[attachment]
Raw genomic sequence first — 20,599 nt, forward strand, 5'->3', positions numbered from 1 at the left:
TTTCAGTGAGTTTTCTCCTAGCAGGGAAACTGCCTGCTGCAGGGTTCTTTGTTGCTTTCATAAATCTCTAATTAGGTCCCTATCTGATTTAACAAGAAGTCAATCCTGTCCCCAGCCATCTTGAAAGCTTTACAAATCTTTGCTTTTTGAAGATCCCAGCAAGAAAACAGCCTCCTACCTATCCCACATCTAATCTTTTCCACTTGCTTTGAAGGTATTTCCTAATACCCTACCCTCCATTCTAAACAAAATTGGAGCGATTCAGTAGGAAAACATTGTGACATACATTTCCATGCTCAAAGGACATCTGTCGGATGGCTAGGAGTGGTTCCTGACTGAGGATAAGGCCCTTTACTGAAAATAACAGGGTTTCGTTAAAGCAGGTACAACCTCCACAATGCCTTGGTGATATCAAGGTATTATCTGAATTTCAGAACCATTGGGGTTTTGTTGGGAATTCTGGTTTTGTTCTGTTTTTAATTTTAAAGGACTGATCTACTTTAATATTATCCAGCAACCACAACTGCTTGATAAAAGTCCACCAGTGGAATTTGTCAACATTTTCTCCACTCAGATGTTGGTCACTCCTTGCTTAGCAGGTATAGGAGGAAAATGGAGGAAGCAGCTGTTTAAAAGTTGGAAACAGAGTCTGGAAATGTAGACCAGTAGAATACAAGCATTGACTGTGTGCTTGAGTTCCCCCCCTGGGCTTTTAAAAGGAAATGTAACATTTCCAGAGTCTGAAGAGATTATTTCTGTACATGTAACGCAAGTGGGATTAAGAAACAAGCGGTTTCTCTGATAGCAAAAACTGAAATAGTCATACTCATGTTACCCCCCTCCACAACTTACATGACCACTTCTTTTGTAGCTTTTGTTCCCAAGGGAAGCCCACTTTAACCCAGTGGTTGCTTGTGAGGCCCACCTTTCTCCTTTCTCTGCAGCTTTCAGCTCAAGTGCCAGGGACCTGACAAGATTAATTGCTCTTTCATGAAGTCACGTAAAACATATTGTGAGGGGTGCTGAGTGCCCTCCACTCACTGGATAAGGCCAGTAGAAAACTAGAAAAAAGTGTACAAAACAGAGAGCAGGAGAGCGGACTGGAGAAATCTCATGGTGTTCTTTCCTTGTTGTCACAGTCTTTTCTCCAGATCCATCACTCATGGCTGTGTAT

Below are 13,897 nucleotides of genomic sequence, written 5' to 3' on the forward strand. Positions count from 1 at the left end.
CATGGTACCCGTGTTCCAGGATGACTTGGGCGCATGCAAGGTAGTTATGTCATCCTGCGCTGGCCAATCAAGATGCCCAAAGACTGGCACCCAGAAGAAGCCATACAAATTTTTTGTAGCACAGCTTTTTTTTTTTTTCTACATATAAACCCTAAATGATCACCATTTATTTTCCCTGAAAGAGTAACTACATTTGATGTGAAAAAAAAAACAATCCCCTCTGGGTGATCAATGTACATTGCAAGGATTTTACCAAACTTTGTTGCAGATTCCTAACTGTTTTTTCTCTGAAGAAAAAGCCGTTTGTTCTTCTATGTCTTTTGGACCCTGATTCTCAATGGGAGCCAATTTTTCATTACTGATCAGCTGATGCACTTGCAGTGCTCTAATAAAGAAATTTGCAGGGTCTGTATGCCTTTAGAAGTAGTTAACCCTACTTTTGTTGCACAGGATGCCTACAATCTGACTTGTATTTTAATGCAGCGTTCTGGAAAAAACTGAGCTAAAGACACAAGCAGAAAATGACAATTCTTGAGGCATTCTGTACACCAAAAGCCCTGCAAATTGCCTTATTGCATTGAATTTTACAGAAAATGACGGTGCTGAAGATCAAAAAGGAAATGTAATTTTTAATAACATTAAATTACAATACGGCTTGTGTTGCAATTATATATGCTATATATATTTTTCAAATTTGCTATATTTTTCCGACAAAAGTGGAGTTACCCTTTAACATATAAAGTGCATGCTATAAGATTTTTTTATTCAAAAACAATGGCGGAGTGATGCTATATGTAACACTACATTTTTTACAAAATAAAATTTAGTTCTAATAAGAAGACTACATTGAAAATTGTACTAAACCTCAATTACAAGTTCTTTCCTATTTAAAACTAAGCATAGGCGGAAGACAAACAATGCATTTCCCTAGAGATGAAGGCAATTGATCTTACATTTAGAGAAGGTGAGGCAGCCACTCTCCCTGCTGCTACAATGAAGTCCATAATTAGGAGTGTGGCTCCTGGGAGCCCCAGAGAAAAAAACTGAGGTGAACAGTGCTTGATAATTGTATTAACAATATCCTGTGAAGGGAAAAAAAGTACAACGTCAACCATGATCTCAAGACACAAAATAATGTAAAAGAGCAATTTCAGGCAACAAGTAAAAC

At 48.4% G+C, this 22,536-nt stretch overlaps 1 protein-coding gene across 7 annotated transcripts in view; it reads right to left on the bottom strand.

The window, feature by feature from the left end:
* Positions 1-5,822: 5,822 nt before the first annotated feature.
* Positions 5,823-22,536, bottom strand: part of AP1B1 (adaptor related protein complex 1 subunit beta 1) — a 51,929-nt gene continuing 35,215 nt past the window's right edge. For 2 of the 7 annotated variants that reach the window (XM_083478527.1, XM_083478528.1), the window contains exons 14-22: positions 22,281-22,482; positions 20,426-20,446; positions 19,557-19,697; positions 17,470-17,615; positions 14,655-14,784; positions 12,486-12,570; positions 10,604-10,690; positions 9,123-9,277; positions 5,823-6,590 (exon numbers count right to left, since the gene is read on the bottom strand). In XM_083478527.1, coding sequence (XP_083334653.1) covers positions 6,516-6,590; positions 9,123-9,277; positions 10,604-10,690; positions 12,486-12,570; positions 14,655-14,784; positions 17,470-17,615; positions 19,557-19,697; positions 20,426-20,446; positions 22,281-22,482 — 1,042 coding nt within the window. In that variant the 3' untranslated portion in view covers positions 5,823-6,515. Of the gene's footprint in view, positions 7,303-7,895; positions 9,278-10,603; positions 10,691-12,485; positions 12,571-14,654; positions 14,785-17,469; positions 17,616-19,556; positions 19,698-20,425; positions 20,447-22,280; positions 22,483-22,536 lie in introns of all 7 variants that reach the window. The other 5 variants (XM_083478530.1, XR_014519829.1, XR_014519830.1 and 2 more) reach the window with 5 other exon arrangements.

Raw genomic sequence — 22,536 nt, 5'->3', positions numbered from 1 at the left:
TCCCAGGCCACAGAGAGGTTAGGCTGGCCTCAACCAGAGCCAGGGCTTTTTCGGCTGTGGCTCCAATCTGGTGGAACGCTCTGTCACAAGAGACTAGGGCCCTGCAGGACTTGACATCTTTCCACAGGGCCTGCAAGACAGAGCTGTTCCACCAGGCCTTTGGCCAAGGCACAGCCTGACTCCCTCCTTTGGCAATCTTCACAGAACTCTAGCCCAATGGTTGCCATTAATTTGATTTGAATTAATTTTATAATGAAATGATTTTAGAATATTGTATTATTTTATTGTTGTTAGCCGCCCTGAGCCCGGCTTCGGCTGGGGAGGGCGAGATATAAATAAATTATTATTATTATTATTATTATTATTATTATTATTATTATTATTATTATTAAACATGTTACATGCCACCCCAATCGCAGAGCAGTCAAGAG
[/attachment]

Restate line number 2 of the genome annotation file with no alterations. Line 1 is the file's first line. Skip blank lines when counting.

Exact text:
TTTCAGTGAGTTTTCTCCTAGCAGGGAAACTGCCTGCTGCAGGGTTCTTTGTTGCTTTCATAAATCTCTAATTAGGTCCCTATCTGATTTAACAAGAAGTCAATCCTGTCCCCAGCCATCTTGAAAGCTTTACAAATCTTTGCTTTTTGAAGATCCCAGCAAGAAAACAGCCTCCTACCTATCCCACATCTAATCTTTTCCACTTGCTTTGAAGGTATTTCCTAATACCCTACCCTCCATTCTAAACAAAATTGGAGCGATTCAGTAGGAAAACATTGTGACATACATTTCCATGCTCAAAGGACATCTGTCGGATGGCTAGGAGTGGTTCCTGACTGAGGATAAGGCCCTTTACTGAAAATAACAGGGTTTCGTTAAAGCAGGTACAACCTCCACAATGCCTTGGTGATATCAAGGTATTATCTGAATTTCAGAACCATTGGGGTTTTGTTGGGAATTCTGGTTTTGTTCTGTTTTTAATTTTAAAGGACTGATCTACTTTAATATTATCCAGCAACCACAACTGCTTGATAAAAGTCCACCAGTGGAATTTGTCAACATTTTCTCCACTCAGATGTTGGTCACTCCTTGCTTAGCAGGTATAGGAGGAAAATGGAGGAAGCAGCTGTTTAAAAGTTGGAAACAGAGTCTGGAAATGTAGACCAGTAGAATACAAGCATTGACTGTGTGCTTGAGTTCCCCCCCTGGGCTTTTAAAAGGAAATGTAACATTTCCAGAGTCTGAAGAGATTATTTCTGTACATGTAACGCAAGTGGGATTAAGAAACAAGCGGTTTCTCTGATAGCAAAAACTGAAATAGTCATACTCATGTTACCCCCCTCCACAACTTACATGACCACTTCTTTTGTAGCTTTTGTTCCCAAGGGAAGCCCACTTTAACCCAGTGGTTGCTTGTGAGGCCCACCTTTCTCCTTTCTCTGCAGCTTTCAGCTCAAGTGCCAGGGACCTGACAAGATTAATTGCTCTTTCATGAAGTCACGTAAAACATATTGTGAGGGGTGCTGAGTGCCCTCCACTCACTGGATAAGGCCAGTAGAAAACTAGAAAAAAGTGTACAAAACAGAGAGCAGGAGAGCGGACTGGAGAAATCTCATGGTGTTCTTTCCTTGTTGTCACAGTCTTTTCTCCAGATCCATCACTCATGGCTGTGTAT